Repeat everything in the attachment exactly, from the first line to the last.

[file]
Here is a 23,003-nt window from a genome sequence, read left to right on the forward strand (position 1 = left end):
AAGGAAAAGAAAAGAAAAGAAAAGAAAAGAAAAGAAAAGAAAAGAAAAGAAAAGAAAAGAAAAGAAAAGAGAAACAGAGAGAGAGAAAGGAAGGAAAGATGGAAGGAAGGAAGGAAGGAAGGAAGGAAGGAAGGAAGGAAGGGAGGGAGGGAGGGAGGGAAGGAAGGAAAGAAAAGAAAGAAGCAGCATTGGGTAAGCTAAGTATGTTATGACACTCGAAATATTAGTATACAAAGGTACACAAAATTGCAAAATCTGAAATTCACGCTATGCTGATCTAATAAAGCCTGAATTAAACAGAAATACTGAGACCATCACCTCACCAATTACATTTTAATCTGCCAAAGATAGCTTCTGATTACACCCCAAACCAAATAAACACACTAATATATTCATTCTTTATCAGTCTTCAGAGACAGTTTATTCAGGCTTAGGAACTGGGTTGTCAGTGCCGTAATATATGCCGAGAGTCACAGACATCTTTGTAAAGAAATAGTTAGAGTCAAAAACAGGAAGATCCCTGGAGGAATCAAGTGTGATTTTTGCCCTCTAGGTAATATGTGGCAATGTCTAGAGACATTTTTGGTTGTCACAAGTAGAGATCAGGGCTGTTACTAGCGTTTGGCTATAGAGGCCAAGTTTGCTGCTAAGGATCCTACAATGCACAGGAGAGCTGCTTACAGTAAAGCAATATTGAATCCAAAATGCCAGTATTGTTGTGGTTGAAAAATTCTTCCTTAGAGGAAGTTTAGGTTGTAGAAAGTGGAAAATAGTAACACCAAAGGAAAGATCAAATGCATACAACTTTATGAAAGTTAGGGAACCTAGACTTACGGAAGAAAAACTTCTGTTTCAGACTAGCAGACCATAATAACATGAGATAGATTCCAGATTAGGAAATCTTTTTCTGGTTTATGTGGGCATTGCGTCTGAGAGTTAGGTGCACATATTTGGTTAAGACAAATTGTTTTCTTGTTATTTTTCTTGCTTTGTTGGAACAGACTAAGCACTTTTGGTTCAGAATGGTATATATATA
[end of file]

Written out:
Here is a 23,003-nt window from a genome sequence, read left to right on the forward strand (position 1 = left end):
AAGGAAAAGAAAAGAAAAGAAAAGAAAAGAAAAGAAAAGAAAAGAAAAGAAAAGAAAAGAAAAGAAAAGAGAAACAGAGAGAGAGAAAGGAAGGAAAGATGGAAGGAAGGAAGGAAGGAAGGAAGGAAGGAAGGAAGGAAGGGAGGGAGGGAGGGAGGGAAGGAAGGAAAGAAAAGAAAGAAGCAGCATTGGGTAAGCTAAGTATGTTATGACACTCGAAATATTAGTATACAAAGGTACACAAAATTGCAAAATCTGAAATTCACGCTATGCTGATCTAATAAAGCCTGAATTAAACAGAAATACTGAGACCATCACCTCACCAATTACATTTTAATCTGCCAAAGATAGCTTCTGATTACACCCCAAACCAAATAAACACACTAATATATTCATTCTTTATCAGTCTTCAGAGACAGTTTATTCAGGCTTAGGAACTGGGTTGTCAGTGCCGTAATATATGCCGAGAGTCACAGACATCTTTGTAAAGAAATAGTTAGAGTCAAAAACAGGAAGATCCCTGGAGGAATCAAGTGTGATTTTTGCCCTCTAGGTAATATGTGGCAATGTCTAGAGACATTTTTGGTTGTCACAAGTAGAGATCAGGGCTGTTACTAGCGTTTGGCTATAGAGGCCAAGTTTGCTGCTAAGGATCCTACAATGCACAGGAGAGCTGCTTACAGTAAAGCAATATTGAATCCAAAATGCCAGTATTGTTGTGGTTGAAAAATTCTTCCTTAGAGGAAGTTTAGGTTGTAGAAAGTGGAAAATAGTAACACCAAAGGAAAGATCAAATGCATACAACTTTATGAAAGTTAGGGAACCTAGACTTACGGAAGAAAAACTTCTGTTTCAGACTAGCAGACCATAATAACATGAGATAGATTCCAGATTAGGAAATCTTTTTCTGGTTTATGTGGGCATTGCGTCTGAGAGTTAGGTGCACATATTTGGTTAAGACAAATTGTTTTCTTGTTATTTTTCTTGCTTTGTTGGAACAGACTAAGCACTTTTGGTTCAGAATGGTATATATATA